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genisoimage and xorrisofs
The classical command line interface for production of ISO 9660 filesystem images is the option set established by program mkisofs. For reasons of licensing and other problems with its author, Debian ships a fork of mkisofs, called genisoimage, which was split off in 2006 and then developed independently.
Meanwhile, genisoimage gets no new features and not even bug fixes. It is first choice only if its options -udf or -hfs are needed.
Replacement in most uses cases, especially for bootable ISO 9660 filesystems, archiving, and backup, is xorrisofs which starts the -as mkisofs emulation mode of program xorriso.
Creating an ISO 9660 CD-ROM filesystem image
Examples of the task to create an ISO 9660 filesystem image and to burn it to CD, DVD, or BD are presented on the BurnCd page.
The options of the first example
genisoimage -v -J -r -V MY_DISK_LABEL -o /home/user/file.iso /home/user/for_iso xorrisofs -v -J -r -V MY_DISK_LABEL -o /home/user/file.iso /home/user/for_iso
mean in particular:
-v lets the program be verbose about minor problems or noteworthy facts
-J enables the production of a second superblock and directory tree which is suitable for reading by MS-Windows. The Joliet filenames are specified in 16-bit Unicode and each path component can be up to 64 Unicode characters long. Linux will use this tree if no Rock Ridge information is added to the main directory tree.
-r enables production of Rock Ridge information which records typical POSIX file properties like ownership, permissions, timestamps, file type, symbolic link target. Different from option -R it does not preserve the ownership as on hard disk, but rather sets owner UID to 0 and permissions to read-only and inspect-only for everybody. If Rock Ridge is present, then Linux will mount the main directory tree and use Rock Ridge to show long names with original characters.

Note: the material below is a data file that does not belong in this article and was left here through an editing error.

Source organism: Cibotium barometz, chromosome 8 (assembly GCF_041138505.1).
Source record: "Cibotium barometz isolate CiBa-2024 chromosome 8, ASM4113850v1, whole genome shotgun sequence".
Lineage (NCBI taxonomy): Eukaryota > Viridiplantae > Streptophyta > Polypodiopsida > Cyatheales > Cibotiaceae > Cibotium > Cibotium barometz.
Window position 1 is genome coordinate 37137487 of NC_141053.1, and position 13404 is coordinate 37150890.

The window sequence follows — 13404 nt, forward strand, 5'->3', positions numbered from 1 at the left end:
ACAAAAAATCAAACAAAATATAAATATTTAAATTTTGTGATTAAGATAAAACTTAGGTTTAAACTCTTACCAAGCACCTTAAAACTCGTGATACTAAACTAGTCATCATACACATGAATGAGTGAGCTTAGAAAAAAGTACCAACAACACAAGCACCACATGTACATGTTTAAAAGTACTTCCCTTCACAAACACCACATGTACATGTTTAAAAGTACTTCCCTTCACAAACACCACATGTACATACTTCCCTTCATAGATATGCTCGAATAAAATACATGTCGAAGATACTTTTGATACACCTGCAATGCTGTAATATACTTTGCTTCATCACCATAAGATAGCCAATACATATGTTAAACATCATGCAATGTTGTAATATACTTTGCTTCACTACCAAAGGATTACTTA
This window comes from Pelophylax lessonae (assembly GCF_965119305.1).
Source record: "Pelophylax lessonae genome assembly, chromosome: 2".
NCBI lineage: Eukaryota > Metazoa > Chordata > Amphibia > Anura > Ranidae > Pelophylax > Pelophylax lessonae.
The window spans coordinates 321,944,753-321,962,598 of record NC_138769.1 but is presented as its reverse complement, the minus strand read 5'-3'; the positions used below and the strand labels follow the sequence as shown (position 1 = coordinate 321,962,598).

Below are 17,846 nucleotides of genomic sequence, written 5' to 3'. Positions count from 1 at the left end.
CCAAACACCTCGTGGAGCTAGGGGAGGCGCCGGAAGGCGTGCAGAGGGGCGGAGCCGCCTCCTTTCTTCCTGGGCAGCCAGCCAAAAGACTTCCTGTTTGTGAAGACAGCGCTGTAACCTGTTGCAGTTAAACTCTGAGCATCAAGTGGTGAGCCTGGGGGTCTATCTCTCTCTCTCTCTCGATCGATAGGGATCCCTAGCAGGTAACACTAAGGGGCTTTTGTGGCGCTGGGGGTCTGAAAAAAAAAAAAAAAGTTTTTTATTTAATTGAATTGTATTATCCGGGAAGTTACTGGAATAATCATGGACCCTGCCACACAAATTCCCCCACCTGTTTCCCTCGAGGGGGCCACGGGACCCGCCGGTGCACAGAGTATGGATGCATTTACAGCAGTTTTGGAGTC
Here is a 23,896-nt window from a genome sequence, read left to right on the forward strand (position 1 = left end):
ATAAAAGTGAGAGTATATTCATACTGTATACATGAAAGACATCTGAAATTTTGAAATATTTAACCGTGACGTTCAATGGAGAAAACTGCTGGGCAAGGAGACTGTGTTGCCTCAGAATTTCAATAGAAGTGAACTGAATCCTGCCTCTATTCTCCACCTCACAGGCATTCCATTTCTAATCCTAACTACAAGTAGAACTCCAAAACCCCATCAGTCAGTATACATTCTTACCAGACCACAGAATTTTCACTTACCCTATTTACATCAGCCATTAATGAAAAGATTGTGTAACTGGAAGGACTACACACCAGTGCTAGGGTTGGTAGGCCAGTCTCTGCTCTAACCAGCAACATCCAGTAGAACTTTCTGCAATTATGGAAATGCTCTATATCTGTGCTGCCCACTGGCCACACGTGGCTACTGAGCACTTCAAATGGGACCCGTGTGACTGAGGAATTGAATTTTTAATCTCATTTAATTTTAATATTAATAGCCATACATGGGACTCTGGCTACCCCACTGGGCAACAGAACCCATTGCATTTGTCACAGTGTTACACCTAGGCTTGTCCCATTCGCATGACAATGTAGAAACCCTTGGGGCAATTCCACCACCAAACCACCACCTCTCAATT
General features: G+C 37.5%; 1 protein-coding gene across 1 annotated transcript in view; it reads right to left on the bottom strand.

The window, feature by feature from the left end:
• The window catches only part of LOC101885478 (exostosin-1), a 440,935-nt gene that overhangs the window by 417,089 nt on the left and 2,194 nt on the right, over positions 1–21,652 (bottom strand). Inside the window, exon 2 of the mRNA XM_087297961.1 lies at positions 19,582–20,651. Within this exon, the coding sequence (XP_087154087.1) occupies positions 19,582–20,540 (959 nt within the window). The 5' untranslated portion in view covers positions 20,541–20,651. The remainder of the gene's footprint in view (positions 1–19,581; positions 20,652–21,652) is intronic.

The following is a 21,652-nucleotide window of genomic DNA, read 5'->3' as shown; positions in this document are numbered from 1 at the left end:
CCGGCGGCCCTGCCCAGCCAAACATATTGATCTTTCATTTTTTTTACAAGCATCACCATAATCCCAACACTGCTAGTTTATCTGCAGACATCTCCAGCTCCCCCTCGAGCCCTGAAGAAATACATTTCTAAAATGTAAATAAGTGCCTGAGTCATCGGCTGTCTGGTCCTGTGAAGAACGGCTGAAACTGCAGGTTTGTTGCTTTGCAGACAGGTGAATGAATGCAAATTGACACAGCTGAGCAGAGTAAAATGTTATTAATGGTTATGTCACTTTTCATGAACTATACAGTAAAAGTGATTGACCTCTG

-V sets the name of the ISO 9660 filesystem. It will be used as link name in directory /dev/disk/by-label when the written optical medium is inserted into a reader drive that is watched by udev. Use your own unique name instead of MY_DISK_LABEL.
-o sets the name of the resulting ISO 9660 image file. Use any suitable path instead of /home/user/file.iso.
The argument /home/user/for_iso is not part of any option. Thus it is used as path of an input file or directory which shall be copied into the ISO 9660 filesystem. If it is a directory then all files and directories underneath are copied, too.
More than one input path may be given. In this case it is best to use option -graft-points and pathspecs of the form target=source.